Just two weeks after taking office, Yugoslavia's new president, Vojislav Kostunica, visited Montenegro over the weekend in a bid to reach agreement on a new Yugoslav government. Kostunica also traveled to Bosnia where he announced the imminent establishment of diplomatic relations between Sarajevo and Belgrade -- pending the formation of the new Yugoslav government. RFE/RL correspondent Jolyon Naegele reports.
Prague, 24 October 2000 (RFE/RL) -- Vojislav Kostunica, hailed by the West as the savior of democracy in Serbia, wants to preserve the common state of Serbia and Montenegro, though he concedes the name Yugoslavia may have to be sacrificed.
But certain problems need to be resolved first. The Yugoslav federal constitution requires the federal prime minister to be a Montenegrin in the event that the president is a Serb. But the Montenegrin government, led by President Milo Djukanovic's Democratic Party of Socialists, boycotted last month's federal presidential and parliamentary elections.
They claimed that they were unlawful because the constitutional changes that enabled the elections to be held and diminished Montenegro's role in the federal parliament were enacted without the participation of Montenegro. For this reason, the Djukanovic government does not consider Kostunica to be the legitimate president of Yugoslavia. Djukanovic and his party also object to serving together with pro-Milosevic politicians.
Montenegro's main opposition party, the pro-Milosevic Socialist People's Party, won the parliamentary elections in Montenegro and has agreed to participate in forming a coalition government. Their nominee, Zoran Zizic, is slated to become federal prime minister.
Kostunica agrees to Zizic's appointment and says that he is making every effort to ensure that the federal government will be composed of experts with as wide a representation of parties as possible. Nonetheless, the government's core structure will be comprised of two parties, his Democratic Opposition of Serbia and Zizic's party. Kostunica believes that the cabinet will be approved by the Yugoslav parliament by the beginning of next week at the latest.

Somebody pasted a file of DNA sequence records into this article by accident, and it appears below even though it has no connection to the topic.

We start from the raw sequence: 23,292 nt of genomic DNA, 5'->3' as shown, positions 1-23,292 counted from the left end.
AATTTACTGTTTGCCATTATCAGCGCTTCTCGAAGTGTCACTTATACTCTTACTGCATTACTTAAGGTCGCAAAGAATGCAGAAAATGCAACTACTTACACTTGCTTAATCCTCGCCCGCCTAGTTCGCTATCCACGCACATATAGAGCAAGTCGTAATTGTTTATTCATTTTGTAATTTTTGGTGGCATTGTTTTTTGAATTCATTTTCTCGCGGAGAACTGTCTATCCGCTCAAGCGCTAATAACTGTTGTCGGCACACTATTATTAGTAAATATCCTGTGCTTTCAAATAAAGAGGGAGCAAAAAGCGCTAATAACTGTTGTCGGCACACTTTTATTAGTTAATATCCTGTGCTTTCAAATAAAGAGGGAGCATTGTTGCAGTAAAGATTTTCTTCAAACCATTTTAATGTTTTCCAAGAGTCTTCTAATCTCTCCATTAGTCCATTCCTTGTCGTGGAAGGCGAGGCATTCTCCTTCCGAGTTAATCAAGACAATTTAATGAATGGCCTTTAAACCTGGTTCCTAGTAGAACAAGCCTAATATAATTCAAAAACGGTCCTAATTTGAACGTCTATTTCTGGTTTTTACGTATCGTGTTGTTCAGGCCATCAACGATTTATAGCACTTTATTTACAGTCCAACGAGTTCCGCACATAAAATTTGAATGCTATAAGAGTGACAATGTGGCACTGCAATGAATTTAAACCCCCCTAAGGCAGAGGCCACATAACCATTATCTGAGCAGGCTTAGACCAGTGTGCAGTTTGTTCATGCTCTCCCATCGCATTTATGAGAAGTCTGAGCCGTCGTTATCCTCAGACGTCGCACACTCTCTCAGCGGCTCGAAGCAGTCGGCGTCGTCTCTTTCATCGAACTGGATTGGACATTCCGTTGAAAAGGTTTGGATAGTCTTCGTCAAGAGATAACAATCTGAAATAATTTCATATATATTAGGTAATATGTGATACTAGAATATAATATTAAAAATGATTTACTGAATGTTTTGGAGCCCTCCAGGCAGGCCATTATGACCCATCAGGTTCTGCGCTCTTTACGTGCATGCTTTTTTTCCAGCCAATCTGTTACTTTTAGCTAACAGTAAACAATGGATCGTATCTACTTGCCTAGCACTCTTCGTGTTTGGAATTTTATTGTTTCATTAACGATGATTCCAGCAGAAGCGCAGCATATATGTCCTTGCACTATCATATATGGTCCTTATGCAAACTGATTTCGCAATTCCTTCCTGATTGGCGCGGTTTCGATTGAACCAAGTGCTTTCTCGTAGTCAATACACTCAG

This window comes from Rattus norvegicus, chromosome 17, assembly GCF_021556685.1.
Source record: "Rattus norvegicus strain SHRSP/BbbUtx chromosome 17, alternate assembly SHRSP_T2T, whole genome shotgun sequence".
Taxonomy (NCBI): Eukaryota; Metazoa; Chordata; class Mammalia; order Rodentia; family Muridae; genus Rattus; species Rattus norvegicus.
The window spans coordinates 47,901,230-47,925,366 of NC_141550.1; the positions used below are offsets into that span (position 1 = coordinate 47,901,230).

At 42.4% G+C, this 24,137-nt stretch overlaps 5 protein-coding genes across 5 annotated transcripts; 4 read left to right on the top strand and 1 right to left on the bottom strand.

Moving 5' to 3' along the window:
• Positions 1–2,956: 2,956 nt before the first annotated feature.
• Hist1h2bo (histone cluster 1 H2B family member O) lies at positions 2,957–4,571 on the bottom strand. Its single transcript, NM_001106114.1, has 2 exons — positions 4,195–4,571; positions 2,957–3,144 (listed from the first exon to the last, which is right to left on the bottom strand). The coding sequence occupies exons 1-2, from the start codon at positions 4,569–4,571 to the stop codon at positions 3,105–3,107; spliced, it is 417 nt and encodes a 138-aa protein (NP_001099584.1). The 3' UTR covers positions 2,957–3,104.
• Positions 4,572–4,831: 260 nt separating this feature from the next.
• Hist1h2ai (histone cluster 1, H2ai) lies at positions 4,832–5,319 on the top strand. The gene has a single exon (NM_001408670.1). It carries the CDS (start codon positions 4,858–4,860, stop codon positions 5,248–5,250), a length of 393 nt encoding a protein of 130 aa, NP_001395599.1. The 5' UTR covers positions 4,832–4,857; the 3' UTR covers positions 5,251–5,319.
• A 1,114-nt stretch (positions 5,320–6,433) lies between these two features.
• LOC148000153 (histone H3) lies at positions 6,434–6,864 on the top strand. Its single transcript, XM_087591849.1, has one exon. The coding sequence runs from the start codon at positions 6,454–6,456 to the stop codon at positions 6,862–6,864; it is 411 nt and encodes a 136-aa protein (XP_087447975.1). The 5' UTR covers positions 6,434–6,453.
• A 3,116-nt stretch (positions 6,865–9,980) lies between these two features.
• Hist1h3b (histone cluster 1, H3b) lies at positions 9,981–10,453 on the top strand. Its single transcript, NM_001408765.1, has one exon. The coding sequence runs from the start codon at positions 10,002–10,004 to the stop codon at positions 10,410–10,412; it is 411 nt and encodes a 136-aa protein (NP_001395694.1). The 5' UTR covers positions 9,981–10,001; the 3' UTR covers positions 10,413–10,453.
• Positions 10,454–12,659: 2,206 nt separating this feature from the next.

Noting the absence of the Montenegrin ruling parties in the government, Kostunica stated said that "at the moment we are forging a government out of the parties that took part in the federal elections." But he added that both DOS and Zizic's party would welcome Montenegro's ruling parties into the federal government. Last week, Zizic said that the reason his party had to be represented in the new government was to ensure that Slobodan Milosevic would not be extradited to the UN tribunal at The Hague, where the former president is indicted for war crimes.
Before visiting Montenegro on Sunday (Oct.22), Kostunica traveled to Bosnia-Herzegovina, the first visit by a Yugoslav leader since Milosevic came in 1993 in an unsuccessful effort to mediate an end to the fighting.
Kostunica went to Trebinje in the southernmost corner of the Bosnian-Serb entity to attend the reburial of a Serbian poet and Yugoslav diplomat, Jovan Ducic, who died in exile in the United States in 1943. Kostunica had decided to participate long before he was even nominated to run for president. The Bosnian Foreign Ministry initially expressed outrage at Kostunica's participation. But its anger dissipated once the international community intervened.
An RFE/RL correspondent reported from Trebinje that the participants greeted Kostunica with "stormy applause," although he did not address the gathering. The entire Bosnian Serb leadership was present as were the leaders of Bosnia's religious communities and Liljana Karadzic, the wife of former Bosnian Serb leader Radovan Karadazic, whom The Hague tribunal has also indicted for war crimes.
The head of the United Nations mission in Bosnia, former U.S. general Jacques Klein, escorted Kostunica from Trebinje to Sarajevo in a UN helicopter for hastily arranged talks with the Bosnian leadership at Sarajevo airport. Kostunica told reporters afterwards that Yugoslavia's recognition of Bosnia-Herzegovina is "the issue of the day."
"Our meeting today represents a very serious normalization of diplomatic relations between Bosnia-Herzegovina and the Federal Republic of Yugoslavia. I can announce that very soon -- I'm convinced it will be realized at the moment when the Federal Republic of Yugoslavia forms its new, democratic, federal government."
Kostunica also called for full compliance with the nearly five-year-old Dayton peace accords, including their references to the existence of the Bosnian Serb entity, Republika Srpska.
The current president of the Bosnian presidency, Zivko Radisic, a Serb, also expressed support for the renewal of diplomatic relations between Belgrade and Sarajevo, while respecting the continued existence of the Bosnian Serb and Muslim/Croat entities.
"This was an opportunity and we are expressing our readiness and willingness to establish and build up relations with the Federal Republic of Yugoslavia [while] respecting the existing territorial integrity and sovereignty of our country and state." The speaker of the Bosnian parliament, Halid Genjac, a Muslim, said he expects both sides to agree on specific steps to improve relations.
After meeting Kostunica at the airport, Bosnian Foreign Minister Jadranko Prlic, a Croat, said: "We support Yugoslavia in its effort to reach an association agreement with the European Union, but on condition that Yugoslavia undergoes the same procedure for acceptance into European integration as all other countries."
UN mission chief Jacques Klein called the meeting "historic."
"We all know that we cannot change the past, but if we work together we can build a better future."
As Klein put it, "today is the beginning of the future."